Although the idea of remaking director Paul Verhoeven’s classic 1987 sci-fi satire “RoboCop” may seem blasphemous to some, its ideas about technology, man-vs.-machine, ruthless corporate greed and the militarization of civil society are just as relevant today as they were more than a quarter-century ago. Wisely, Brazilian director Jose Padilha (“Elite Squad”) has adapted the original’s concepts to a modern setting and, most importantly, found Joel Kinnaman to make the role of Alex Murphy/RoboCop his own while honoring the legendary portrayal by Peter Weller.
The Swedish-American Kinnaman toiled in Swedish TV, theater and films before landing a breakout role in “Easy Money” (known in Sweden as “Snabba Cash”), the first of several collaborations with director and fellow Swede Daniel Espinosa (“Safe House”). But what put him on the map for U.S. audiences was his portrayal of Detective Stephen Holder in the AMC series “The Killing,” which will end its run with six final episodes this year on Netflix. He’s currently working with Espinosa again, along with Tom Hardy, on “Child 44,” a thriller about a series of child murders in the Stalin-era Soviet Union.
Along the way, he’s also been a finalist to play both Thor and Mad Max, which may have helped pave the way for his first Hollywood leading role in “RoboCop.” Moviefone sat down with Kinnaman to discuss why he didn’t want the iconic role at first, working 14 hours a day in the costume, and which superhero he might like to play one day.
Moviefone: You said earlier today that when you first heard about this, you didn’t think it was the right fit for you. Why not?
Joel Kinnaman: Well, I think when you first hear of the idea of a remake being made of “RoboCop,” there’s a lot of bad ways to remake a movie and a lot of wrong reasons why. And I hadn’t heard anything more about than they were going to remake it. That didn’t appeal to me in any way. But then I heard that it was Jose that was going to do this film, and I was very familiar with his work, I had seen his documentary “Bus 174″ and I saw both of his “Elite Squad” movies in the theater in Sweden so I was a huge fan of his work and I thought that he was one of the most interesting directors out there, who always had a very strong social and political commentary and point of view in his films and always top notch acting and a very, in my opinion, very interesting and beautiful visual style that was both poetic and very gritty.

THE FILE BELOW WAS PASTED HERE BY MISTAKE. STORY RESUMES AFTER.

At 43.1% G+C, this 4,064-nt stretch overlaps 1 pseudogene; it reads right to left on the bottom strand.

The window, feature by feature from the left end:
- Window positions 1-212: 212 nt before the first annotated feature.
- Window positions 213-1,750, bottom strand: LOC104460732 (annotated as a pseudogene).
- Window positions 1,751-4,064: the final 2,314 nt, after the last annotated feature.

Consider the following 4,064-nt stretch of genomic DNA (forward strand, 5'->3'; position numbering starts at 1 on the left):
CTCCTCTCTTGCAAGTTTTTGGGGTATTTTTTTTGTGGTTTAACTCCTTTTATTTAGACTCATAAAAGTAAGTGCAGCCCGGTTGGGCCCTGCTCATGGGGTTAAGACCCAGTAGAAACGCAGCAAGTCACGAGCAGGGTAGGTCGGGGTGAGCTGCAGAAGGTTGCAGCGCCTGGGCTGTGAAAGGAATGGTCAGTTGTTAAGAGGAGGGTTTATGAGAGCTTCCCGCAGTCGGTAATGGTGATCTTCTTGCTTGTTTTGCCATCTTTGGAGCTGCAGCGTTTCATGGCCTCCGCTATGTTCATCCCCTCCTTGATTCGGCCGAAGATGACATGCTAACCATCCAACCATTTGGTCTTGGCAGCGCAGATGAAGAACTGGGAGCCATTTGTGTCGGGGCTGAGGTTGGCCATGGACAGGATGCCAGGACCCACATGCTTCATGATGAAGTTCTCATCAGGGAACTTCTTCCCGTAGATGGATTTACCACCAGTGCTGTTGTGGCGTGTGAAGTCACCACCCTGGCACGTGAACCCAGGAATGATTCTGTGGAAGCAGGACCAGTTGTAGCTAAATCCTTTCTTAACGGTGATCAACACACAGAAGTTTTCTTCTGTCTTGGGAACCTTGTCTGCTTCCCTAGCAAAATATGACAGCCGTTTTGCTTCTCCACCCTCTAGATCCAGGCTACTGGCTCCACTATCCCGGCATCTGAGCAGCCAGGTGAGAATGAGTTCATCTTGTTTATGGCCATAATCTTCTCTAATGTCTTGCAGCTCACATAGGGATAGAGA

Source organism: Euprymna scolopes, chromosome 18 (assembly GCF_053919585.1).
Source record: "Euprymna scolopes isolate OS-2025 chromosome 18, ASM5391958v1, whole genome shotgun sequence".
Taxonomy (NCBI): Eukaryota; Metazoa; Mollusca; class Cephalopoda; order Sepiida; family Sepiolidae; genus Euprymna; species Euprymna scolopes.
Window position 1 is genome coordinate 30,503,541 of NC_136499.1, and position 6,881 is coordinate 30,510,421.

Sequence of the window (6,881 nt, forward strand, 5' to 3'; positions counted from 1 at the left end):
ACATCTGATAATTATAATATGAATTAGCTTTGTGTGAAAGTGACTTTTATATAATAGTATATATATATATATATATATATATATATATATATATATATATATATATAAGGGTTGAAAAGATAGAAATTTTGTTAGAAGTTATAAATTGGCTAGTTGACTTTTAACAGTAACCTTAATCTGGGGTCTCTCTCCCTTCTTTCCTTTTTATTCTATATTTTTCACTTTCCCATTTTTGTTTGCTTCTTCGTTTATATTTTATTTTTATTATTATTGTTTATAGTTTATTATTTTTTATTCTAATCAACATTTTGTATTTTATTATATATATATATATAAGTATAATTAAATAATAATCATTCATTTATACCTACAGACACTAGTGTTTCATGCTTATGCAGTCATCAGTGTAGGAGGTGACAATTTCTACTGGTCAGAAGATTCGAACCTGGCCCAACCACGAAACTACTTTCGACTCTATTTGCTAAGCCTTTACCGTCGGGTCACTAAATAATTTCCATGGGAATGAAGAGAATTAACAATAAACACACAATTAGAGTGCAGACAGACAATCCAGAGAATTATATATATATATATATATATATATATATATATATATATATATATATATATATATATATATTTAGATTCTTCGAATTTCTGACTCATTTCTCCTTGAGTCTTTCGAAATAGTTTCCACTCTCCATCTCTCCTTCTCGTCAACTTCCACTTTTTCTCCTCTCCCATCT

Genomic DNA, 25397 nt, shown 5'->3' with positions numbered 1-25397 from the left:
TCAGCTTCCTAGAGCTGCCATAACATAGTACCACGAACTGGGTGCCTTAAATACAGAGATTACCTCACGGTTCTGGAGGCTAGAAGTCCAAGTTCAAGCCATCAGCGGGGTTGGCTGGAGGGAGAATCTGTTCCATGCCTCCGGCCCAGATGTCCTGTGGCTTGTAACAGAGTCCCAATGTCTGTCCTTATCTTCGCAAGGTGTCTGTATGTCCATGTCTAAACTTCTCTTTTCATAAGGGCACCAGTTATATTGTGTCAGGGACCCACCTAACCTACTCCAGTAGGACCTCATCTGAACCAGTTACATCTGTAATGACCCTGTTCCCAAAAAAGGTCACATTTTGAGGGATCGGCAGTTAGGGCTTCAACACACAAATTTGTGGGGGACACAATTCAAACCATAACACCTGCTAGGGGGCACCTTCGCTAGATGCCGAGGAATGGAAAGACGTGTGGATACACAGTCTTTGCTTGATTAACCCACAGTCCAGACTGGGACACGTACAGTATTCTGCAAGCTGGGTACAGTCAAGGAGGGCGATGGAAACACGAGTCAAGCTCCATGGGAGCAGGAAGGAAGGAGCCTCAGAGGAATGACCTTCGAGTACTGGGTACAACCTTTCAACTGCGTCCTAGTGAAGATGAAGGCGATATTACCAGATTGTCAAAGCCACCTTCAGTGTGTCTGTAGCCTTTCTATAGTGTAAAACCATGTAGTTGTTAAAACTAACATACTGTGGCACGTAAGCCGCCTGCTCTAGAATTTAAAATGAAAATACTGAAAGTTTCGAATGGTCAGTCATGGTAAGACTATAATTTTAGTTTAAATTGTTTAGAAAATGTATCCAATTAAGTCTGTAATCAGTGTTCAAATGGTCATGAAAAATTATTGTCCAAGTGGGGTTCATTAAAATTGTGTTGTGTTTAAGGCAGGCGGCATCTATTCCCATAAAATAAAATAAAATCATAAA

So when I heard that they chose this guy to remake “RoboCop.” I knew that he was going to have a very interesting take on it. I also knew that he made a lot of money on “Elite Squad 2,” so he doesn’t have to take a job because of money or anything, he wants to take it because he has a passion for filmmaking and telling stories that he feels has value for our society, and of course also great entertainment.
When I heard that he wanted to sit down with me, first I was amazed that he even knew who I was and I was so honored that he wanted to meet me. I was just kind of blown away by his vision of the story that he wanted to tell using the concept of “RoboCop.” I just thought it was brilliant.
Did you watch the original again at any time during casting or production, or did you purposely try and stay away from it?
No, no. I mean, I was a huge fan of the original movie. And that’s also why I was a little hesitant or it didn’t appeal to me at first because I thought the first film was — I’d seen it probably 20 to 25 times before I even heard of this remake. But after I read the script too and after Jose was telling me what he wanted to do with it, it was very obvious that Alex Murphy’s journey was completely different. He was going through a very different thing and that he was sort of a different person in this one than he was in the first Verhoeven one. And they’re also two filmmakers that have such different tones so I didn’t feel the need to stay away from the original and all.
Have you ever met or had a chance to talk with Peter Weller?